Friday, 13 October 2017 10:19

Study shows huge economic benefits of kite festival

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An economic impact study by Tourism Saskatchewan highlights the significant economic and tourism benefit of the Windscape Kite Festival and the associated Long Day’s Night music festival for Swift Current.


During 2017 the tourist and operational expenditures of the two festivals generated gross output impacts of $2.78 million in the city. As a result, these festivals contributed $1.56 million to the city’s gross domestic product and supported almost 39 jobs.
According to Shann Gowan, who was the artistic and executive director of these festivals until her retirement at the end of September, it was the first time that such a survey was done to determine the economic impact of these festivals. It was selected as a pilot project in the province, because the Windscape Kite Festival received Tourism Saskatchewan’s 2014 marquee event of the year award.
“We are a pretty unique tourism event here in Saskatchewan,” she said. “We won the marquee event of the year for Saskatchewan two years ago and it was the first time besides the Grey Cup that they handed that out.”
The pilot study was also made possible through the involvement of festival staff and volunteers, who helped to collect the information for the survey.
“We took a form around to every hotel, motel, campground, bed and breakfast, and asked them to track the number of rooms that were directly related, if somebody said they were there because of the kite festival,” she explained. “Then we went around and picked them up after the festival.”
In previous years some basic information about visitors were collected at the road entrances to the kite festival, for example where people were from and how many people were in each vehicle.
“This year we just increased it in complexity, because we wanted to know if anybody came both days,” she said. “So on Sunday they had to distinguish whether they were returnees or whether they were new guests, and then once people got out of their cars and started walking up to the festival site, we had 10 people standing in that area that did a little more extensive survey with everyone.”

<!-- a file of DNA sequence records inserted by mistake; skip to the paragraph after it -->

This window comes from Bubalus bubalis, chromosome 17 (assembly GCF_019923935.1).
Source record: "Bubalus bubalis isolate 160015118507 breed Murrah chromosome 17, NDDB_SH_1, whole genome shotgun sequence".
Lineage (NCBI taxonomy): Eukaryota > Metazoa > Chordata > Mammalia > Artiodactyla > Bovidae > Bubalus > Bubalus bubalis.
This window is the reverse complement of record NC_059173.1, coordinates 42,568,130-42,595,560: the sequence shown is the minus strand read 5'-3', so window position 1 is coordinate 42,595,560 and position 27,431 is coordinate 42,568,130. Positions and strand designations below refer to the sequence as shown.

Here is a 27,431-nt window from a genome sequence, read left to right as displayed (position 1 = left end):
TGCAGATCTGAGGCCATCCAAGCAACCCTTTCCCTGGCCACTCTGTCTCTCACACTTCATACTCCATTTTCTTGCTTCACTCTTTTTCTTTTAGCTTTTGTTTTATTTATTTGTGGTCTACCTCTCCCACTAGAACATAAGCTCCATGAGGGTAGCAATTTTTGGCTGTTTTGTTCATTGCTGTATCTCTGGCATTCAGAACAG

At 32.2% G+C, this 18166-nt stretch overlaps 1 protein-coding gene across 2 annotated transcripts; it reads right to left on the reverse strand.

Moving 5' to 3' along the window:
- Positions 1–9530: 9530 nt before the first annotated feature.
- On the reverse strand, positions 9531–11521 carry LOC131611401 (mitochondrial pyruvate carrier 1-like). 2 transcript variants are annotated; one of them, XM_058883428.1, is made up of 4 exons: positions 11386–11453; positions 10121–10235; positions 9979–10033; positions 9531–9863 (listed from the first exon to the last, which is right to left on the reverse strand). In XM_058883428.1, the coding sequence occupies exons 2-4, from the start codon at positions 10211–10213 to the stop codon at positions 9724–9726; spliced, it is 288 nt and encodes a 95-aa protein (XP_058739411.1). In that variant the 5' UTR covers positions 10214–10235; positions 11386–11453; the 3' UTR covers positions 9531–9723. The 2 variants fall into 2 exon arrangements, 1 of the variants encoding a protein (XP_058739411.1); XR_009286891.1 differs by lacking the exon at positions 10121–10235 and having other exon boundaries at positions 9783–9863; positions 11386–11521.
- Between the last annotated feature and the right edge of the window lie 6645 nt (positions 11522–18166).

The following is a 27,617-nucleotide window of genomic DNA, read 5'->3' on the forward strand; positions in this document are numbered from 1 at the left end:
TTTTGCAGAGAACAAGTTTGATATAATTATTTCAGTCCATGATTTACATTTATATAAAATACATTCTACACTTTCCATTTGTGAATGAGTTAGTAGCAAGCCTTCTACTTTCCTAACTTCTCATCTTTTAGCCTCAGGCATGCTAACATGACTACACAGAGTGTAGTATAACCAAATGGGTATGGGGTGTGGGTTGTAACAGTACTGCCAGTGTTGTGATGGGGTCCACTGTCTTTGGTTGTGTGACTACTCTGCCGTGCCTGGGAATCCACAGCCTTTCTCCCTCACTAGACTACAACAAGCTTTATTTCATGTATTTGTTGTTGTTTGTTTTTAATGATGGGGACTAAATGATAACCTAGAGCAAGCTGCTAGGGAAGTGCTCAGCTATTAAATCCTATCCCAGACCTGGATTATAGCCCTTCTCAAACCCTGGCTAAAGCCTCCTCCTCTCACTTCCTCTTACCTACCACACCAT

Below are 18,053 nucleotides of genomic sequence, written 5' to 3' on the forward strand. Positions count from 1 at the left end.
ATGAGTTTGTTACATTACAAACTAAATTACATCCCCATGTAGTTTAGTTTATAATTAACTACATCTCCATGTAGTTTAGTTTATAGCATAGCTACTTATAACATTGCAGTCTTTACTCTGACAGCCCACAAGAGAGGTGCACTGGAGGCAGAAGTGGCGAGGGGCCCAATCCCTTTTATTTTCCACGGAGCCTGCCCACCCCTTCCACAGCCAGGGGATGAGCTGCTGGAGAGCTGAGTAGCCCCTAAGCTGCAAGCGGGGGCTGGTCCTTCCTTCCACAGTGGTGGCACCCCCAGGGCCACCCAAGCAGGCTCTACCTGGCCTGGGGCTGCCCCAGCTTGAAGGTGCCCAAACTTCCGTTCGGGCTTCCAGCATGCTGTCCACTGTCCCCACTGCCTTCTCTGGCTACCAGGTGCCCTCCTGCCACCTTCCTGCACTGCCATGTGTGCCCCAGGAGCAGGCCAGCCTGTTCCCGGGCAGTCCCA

The survey data indicated a total of 11,429 people attended the 2017 festival over the two days of the event. While 10,325 individuals attended one day, there were 1,104 people who attended both days.
There were 5,109 visitors from Swift Current, representing 49 per cent of attendees.
There were 5,216 out-of-town visitors, of which 37 per cent were from Saskatchewan, eight per cent from Alberta, three per cent from elsewhere in Canada, two per cent from the United States and one per cent from other countries.
The tourism impact of these out-of-town visitors were significant. They generated a gross output impact of $1.45 million, which resulted in a direct impact of $1.01 million and contributed $870,000 to the city’s gross domestic product. Their spending supported 15.2 full-time jobs and generated $118,000 in provincial tax revenues and $180,000 in federal tax revenues.
She was pleasantly surprised by some of the information in this study, for example market profiles of the festival visitors.
“I actually didn't think they would go to all the trouble of doing all the postal codes and giving me the details on who our clientele are,” she said. “The level of detail that they were able to get is pretty extraordinary. … So knowing those kind of statistics will help us target our marketing a little better.”
The market profiles are beneficial to understand who are visiting the kite festival. For example, visitors from Regina, Saskatoon, Medicine Hat and Lethbridge are mostly young families and couples. Older families and couples are usually from towns and rural areas in Saskatchewan, while suburban families with above average income and children of varying ages might be from cities such as Regina and Saskatoon.
“We get a lot of day trips from all of Saskatchewan,” she said. “Some of those stay overnight but a lot of them just make a day trip, and from southern Alberta. They have the stats of whether they were a young family or an older couple. So we'll be able to use some of that and they're diverse. We get older couples and really young families, and then we also get huge family groups from Regina or Saskatoon, so that's kind of cool.”
Gowan felt the information from this study will be useful to target the marketing efforts for the kite festival.
“I think it's going to change the way the marketing is get done,” she said. “It will become a little more focused on exactly who it is we're looking for. The goal is to get the kite festival up to 15,000 people … and increasing the percentage of out-of-town people up a little bit more.”

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Matthew Liebenberg

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